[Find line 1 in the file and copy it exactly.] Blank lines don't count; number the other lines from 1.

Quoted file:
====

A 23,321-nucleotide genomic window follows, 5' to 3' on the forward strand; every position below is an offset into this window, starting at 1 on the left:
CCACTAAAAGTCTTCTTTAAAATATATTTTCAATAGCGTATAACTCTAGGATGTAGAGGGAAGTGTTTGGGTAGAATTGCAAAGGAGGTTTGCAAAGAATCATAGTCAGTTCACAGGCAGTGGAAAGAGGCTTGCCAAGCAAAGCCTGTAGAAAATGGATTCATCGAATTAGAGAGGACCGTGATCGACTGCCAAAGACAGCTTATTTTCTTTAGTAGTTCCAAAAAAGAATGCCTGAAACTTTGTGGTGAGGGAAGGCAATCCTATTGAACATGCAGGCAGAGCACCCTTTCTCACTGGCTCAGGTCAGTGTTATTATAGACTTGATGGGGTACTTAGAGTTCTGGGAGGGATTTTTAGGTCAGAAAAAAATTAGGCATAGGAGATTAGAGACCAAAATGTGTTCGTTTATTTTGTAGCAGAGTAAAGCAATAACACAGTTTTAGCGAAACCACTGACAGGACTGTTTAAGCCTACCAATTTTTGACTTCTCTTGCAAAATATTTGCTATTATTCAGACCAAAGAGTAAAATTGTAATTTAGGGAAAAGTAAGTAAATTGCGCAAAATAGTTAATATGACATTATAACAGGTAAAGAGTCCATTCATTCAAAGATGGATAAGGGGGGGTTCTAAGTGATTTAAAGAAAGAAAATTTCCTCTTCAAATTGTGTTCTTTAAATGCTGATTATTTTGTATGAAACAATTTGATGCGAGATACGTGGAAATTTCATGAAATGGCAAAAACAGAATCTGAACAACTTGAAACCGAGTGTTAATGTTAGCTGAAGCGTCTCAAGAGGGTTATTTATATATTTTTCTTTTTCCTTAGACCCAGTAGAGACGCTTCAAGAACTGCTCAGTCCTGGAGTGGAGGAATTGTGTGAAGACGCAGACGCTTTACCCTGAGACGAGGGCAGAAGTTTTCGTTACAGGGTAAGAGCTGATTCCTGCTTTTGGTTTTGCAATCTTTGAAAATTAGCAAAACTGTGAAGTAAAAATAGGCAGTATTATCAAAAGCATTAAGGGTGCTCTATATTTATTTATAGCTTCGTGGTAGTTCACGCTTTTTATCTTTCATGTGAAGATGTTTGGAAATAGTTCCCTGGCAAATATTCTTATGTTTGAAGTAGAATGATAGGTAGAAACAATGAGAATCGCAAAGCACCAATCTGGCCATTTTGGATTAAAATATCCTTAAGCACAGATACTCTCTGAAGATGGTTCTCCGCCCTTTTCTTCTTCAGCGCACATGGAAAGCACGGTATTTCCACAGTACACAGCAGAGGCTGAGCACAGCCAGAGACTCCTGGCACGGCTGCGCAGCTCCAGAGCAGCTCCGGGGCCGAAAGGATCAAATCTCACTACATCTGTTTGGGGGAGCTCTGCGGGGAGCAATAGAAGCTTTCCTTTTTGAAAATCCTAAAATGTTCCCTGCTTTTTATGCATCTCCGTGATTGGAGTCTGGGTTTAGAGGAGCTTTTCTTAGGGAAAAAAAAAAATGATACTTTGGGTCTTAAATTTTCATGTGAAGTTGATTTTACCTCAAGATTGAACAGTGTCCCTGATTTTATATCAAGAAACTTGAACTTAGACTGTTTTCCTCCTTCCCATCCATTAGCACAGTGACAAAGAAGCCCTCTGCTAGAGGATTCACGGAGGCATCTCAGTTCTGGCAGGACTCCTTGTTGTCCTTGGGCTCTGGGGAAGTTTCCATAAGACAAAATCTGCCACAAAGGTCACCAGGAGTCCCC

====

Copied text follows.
A 23,321-nucleotide genomic window follows, 5' to 3' on the forward strand; every position below is an offset into this window, starting at 1 on the left: